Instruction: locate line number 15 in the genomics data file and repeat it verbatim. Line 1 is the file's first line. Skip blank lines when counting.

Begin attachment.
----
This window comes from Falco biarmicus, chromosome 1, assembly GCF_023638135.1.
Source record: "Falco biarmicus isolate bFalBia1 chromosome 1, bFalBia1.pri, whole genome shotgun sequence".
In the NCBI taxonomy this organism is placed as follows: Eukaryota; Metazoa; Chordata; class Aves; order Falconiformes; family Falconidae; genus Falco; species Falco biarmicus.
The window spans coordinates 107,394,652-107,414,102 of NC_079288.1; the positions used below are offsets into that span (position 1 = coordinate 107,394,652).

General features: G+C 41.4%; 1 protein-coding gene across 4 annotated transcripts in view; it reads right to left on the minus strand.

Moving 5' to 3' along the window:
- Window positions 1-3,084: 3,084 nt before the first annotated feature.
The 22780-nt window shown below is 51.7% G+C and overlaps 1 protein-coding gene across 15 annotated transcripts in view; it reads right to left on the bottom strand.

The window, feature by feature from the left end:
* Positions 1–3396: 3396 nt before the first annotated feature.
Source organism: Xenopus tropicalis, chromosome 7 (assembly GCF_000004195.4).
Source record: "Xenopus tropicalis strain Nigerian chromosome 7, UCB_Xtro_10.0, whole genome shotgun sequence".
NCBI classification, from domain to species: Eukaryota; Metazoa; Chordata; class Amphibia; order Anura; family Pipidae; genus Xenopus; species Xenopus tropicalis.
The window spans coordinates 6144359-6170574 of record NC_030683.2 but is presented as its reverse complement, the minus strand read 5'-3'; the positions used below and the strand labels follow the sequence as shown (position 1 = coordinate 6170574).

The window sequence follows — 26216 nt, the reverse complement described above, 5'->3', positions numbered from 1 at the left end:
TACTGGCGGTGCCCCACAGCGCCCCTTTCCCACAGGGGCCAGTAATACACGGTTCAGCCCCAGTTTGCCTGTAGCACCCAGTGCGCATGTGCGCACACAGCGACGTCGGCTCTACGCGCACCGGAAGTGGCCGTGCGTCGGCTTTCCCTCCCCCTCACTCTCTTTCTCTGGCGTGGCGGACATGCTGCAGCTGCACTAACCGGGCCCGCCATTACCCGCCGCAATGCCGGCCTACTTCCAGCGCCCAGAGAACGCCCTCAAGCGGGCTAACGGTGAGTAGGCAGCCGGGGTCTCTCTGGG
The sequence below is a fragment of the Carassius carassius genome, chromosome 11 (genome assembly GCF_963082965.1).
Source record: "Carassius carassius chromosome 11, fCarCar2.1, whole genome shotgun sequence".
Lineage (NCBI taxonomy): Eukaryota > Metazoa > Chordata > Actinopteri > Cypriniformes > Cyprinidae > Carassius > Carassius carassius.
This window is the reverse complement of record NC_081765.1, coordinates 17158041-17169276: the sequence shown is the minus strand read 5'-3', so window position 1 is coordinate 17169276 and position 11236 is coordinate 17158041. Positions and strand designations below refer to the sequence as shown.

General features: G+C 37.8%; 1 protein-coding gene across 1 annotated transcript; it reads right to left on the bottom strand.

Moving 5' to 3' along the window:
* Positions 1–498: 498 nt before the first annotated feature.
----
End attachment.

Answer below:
The window sequence follows — 26216 nt, the reverse complement described above, 5'->3', positions numbered from 1 at the left end: